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Ubuntu is going to become the reference architecture for a Linux distribution, backed and developed by the Chinese government, reports The Register.

Canonical will work with China’s National University of Defense Technology, and China Software and Integrated Chip Promotions Centre (CSIP) to develop a Chinese-flavored version of the popular Linux distribution.

This software will help China provide “a flexible, open, widely-used and standardized operating system,” Canonical said on Thursday.

A “CCN Open Source Innovation Joint Lab” has been create in Beijing where where engineers from all three organizations will code “an enhanced version of the Ubuntu desktop with features specific to the Chinese market”.

The first distribution made under this scheme will come out in April 2013 and will be named Ubuntu Kylin, says Canonical. Chinese specific features in the 13.04 release include Chinese input methods and Chinese calendars, along with weather indicators and integration of various Chinese sites into the Dash.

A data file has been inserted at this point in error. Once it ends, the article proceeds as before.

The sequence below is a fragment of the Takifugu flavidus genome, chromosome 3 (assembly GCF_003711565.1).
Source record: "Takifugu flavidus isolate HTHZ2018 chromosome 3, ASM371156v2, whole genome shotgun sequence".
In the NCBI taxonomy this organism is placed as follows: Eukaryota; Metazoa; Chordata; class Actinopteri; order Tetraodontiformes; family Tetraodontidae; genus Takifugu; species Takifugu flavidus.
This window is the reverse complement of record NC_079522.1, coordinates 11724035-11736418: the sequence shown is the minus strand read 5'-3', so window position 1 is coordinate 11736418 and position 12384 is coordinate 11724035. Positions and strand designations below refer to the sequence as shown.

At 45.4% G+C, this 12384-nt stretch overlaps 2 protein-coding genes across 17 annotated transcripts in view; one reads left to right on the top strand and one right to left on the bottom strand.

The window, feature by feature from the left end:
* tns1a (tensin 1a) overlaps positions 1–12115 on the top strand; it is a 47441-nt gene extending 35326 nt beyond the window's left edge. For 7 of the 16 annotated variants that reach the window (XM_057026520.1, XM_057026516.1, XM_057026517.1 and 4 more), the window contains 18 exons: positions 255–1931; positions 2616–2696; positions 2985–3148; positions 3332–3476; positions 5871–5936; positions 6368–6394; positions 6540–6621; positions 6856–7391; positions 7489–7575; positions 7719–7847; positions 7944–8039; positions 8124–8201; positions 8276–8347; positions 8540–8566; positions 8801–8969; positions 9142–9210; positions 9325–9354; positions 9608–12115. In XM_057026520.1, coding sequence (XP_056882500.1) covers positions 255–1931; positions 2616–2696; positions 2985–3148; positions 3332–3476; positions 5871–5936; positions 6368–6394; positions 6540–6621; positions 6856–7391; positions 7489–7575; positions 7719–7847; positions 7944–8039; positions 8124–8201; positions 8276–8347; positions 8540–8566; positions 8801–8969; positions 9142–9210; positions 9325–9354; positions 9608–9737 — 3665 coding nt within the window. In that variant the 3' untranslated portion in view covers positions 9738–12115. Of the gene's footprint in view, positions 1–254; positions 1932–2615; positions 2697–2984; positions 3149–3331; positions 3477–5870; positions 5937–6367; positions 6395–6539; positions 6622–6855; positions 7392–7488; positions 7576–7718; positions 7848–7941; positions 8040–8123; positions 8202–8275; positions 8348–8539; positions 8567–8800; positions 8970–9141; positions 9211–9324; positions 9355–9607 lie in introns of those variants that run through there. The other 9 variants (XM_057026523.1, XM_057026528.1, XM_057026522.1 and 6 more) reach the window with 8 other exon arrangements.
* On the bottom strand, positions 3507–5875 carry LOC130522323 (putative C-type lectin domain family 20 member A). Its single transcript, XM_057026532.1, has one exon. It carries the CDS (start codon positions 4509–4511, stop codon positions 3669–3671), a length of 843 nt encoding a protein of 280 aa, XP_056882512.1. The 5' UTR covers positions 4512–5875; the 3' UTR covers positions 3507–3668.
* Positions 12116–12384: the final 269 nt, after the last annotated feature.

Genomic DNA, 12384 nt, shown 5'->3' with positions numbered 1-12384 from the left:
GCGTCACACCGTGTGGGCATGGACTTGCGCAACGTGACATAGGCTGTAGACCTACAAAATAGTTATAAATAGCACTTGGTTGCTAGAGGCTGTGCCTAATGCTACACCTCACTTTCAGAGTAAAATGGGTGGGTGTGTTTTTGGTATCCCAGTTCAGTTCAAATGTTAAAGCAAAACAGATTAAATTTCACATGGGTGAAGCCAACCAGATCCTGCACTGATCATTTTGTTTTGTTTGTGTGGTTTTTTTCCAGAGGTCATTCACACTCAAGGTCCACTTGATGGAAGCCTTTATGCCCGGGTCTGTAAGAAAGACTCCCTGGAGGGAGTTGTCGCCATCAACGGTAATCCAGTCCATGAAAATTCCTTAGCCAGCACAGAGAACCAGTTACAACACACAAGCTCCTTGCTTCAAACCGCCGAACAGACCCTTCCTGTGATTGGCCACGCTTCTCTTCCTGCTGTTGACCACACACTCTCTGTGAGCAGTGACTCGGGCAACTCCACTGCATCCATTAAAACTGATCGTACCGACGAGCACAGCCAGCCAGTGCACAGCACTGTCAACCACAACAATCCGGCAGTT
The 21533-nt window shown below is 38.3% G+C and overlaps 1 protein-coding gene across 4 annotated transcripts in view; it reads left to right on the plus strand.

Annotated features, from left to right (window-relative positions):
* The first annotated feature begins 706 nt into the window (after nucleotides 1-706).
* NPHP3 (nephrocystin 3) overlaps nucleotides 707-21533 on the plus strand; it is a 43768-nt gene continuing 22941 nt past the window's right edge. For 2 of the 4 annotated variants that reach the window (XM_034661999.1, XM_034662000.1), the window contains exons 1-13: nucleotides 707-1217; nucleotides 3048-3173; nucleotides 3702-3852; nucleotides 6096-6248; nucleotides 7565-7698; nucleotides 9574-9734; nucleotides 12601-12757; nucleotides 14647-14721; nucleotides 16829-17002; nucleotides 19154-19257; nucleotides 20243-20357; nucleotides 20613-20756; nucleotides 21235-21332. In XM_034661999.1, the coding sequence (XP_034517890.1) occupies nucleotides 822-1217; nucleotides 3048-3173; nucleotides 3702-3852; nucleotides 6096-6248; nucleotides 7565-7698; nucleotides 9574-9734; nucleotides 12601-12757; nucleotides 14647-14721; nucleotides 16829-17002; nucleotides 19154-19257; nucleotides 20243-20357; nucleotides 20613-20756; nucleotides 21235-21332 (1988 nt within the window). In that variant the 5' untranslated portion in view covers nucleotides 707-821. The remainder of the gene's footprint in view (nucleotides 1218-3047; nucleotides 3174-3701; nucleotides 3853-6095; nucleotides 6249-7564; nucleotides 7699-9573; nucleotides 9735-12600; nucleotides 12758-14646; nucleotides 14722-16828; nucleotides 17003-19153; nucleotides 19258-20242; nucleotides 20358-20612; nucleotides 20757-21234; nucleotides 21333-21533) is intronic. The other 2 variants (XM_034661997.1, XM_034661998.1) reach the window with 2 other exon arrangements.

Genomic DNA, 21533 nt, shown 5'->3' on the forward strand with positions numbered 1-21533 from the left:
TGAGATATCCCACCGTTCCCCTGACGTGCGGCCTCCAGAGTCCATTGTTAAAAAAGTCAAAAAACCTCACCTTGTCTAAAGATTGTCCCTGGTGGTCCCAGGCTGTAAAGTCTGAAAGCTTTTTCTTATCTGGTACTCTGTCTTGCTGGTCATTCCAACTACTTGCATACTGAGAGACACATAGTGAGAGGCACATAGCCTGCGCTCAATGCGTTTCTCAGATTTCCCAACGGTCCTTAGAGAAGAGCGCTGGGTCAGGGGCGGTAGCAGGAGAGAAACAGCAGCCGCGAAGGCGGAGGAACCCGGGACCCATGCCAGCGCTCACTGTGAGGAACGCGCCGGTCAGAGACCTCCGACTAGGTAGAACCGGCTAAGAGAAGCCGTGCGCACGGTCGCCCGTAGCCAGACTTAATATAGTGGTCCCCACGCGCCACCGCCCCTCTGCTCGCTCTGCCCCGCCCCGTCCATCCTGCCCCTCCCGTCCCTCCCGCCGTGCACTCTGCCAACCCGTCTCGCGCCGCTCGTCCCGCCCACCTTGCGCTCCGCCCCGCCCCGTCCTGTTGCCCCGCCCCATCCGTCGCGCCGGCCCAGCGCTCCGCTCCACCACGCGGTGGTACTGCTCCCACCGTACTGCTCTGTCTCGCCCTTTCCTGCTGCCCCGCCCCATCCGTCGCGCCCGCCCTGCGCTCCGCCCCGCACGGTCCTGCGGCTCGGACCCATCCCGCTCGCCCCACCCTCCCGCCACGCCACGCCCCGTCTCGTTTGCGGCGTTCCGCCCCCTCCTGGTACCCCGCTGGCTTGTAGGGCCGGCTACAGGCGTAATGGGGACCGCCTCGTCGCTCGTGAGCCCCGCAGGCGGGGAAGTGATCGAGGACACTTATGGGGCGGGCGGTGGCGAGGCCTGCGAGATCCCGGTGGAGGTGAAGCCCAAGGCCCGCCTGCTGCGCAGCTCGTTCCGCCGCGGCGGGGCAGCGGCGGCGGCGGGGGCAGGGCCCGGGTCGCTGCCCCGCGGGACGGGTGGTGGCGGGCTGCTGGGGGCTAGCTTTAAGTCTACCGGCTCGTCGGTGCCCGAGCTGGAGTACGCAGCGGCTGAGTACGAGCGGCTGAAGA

Ubuntu is the most popular Linux distribution on desktop/laptop personal computers, says Wikipedia, but it is also popular on servers and for cloud computing. Development of Ubuntu is led by Canonical, a UK-based company owned by South African entrepreneur Mark Shuttleworth.

Ubuntu’s support for smartphones, tablets, TVs and smart screens is scheduled to be added by Ubuntu 14.04.

HP is selling WebOS, which it acquired from Palm, to LG Electronics. LG plans to use the operating system for its “smart” or Internet-connected TVs. However HP will still hold on to patents underlying WebOS as well as cloud-based services such as the App Catalog, according to Wikipedia.

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